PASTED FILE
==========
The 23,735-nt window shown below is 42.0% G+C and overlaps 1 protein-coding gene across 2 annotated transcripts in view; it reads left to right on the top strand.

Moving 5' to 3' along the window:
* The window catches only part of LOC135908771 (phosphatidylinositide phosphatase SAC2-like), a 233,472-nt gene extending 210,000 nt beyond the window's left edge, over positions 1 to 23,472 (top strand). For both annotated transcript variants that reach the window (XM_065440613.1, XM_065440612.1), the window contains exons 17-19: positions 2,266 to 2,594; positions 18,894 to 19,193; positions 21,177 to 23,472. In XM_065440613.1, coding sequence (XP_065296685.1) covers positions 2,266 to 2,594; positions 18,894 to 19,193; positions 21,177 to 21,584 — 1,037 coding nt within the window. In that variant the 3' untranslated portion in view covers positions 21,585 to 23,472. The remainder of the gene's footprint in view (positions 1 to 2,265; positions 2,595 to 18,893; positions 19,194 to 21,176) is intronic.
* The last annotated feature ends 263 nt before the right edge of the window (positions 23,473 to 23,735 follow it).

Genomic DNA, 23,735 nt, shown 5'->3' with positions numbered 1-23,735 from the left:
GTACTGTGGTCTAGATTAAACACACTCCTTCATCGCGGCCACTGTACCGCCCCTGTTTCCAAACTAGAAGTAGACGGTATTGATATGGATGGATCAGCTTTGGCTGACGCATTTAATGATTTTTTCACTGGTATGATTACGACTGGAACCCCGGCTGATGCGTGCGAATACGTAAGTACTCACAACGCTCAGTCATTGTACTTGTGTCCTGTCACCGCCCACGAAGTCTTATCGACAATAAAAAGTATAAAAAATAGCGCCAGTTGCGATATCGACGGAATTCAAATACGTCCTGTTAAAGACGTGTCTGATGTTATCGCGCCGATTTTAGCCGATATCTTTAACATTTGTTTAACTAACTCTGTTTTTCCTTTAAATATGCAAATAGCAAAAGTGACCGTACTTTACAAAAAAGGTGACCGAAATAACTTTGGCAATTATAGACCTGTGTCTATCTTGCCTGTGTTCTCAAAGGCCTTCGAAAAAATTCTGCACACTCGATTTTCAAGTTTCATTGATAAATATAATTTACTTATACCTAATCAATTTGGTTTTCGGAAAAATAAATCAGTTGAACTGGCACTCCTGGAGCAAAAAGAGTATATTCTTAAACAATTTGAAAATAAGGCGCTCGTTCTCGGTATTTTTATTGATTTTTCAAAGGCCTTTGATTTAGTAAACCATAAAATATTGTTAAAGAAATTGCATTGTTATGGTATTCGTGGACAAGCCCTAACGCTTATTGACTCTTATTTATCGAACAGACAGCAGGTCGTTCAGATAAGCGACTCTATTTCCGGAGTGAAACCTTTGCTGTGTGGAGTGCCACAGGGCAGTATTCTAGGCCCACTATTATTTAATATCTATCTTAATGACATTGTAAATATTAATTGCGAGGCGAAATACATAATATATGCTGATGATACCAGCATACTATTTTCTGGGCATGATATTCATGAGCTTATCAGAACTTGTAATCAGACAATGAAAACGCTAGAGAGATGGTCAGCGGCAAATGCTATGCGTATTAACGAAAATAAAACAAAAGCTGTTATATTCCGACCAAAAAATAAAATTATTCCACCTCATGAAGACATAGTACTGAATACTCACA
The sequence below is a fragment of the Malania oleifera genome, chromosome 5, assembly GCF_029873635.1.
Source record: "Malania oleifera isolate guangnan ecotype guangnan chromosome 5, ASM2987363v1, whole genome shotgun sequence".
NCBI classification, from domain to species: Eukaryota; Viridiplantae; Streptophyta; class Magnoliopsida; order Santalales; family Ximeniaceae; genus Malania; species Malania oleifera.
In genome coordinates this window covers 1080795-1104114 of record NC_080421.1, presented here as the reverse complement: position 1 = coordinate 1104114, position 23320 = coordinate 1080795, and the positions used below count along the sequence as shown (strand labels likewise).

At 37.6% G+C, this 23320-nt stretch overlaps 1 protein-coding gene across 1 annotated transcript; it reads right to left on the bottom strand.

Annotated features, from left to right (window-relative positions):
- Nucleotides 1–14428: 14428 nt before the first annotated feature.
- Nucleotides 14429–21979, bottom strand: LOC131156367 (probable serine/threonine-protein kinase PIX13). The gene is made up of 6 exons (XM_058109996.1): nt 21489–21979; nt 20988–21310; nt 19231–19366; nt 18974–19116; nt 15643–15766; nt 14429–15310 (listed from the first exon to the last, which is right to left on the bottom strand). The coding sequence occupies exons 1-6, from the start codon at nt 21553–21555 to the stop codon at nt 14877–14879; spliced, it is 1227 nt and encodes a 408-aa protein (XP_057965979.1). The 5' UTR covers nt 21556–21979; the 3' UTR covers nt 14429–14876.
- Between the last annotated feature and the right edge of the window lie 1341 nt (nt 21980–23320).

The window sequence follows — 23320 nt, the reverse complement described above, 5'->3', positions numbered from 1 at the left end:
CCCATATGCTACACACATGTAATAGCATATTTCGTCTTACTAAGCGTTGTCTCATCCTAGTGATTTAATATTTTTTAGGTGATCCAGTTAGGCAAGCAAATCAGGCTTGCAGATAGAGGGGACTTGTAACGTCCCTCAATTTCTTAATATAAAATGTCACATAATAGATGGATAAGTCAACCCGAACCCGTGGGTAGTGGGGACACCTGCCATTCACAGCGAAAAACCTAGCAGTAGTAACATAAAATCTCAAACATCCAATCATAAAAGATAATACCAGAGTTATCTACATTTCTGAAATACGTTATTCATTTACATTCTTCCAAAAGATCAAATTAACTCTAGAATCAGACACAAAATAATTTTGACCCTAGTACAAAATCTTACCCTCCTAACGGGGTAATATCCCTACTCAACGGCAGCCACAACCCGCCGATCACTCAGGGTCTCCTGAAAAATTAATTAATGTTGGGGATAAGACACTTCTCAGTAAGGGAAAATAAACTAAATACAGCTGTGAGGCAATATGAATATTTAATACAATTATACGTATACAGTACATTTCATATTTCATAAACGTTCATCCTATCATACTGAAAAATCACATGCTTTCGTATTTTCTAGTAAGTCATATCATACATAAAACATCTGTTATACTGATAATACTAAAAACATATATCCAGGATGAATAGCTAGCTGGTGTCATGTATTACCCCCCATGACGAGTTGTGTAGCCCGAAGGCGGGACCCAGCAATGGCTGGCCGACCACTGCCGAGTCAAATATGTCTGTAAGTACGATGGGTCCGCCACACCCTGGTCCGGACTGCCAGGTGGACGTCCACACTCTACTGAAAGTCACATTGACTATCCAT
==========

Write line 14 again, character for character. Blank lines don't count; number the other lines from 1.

- Nucleotides 14429–21979, bottom strand: LOC131156367 (probable serine/threonine-protein kinase PIX13). The gene is made up of 6 exons (XM_058109996.1): nt 21489–21979; nt 20988–21310; nt 19231–19366; nt 18974–19116; nt 15643–15766; nt 14429–15310 (listed from the first exon to the last, which is right to left on the bottom strand). The coding sequence occupies exons 1-6, from the start codon at nt 21553–21555 to the stop codon at nt 14877–14879; spliced, it is 1227 nt and encodes a 408-aa protein (XP_057965979.1). The 5' UTR covers nt 21556–21979; the 3' UTR covers nt 14429–14876.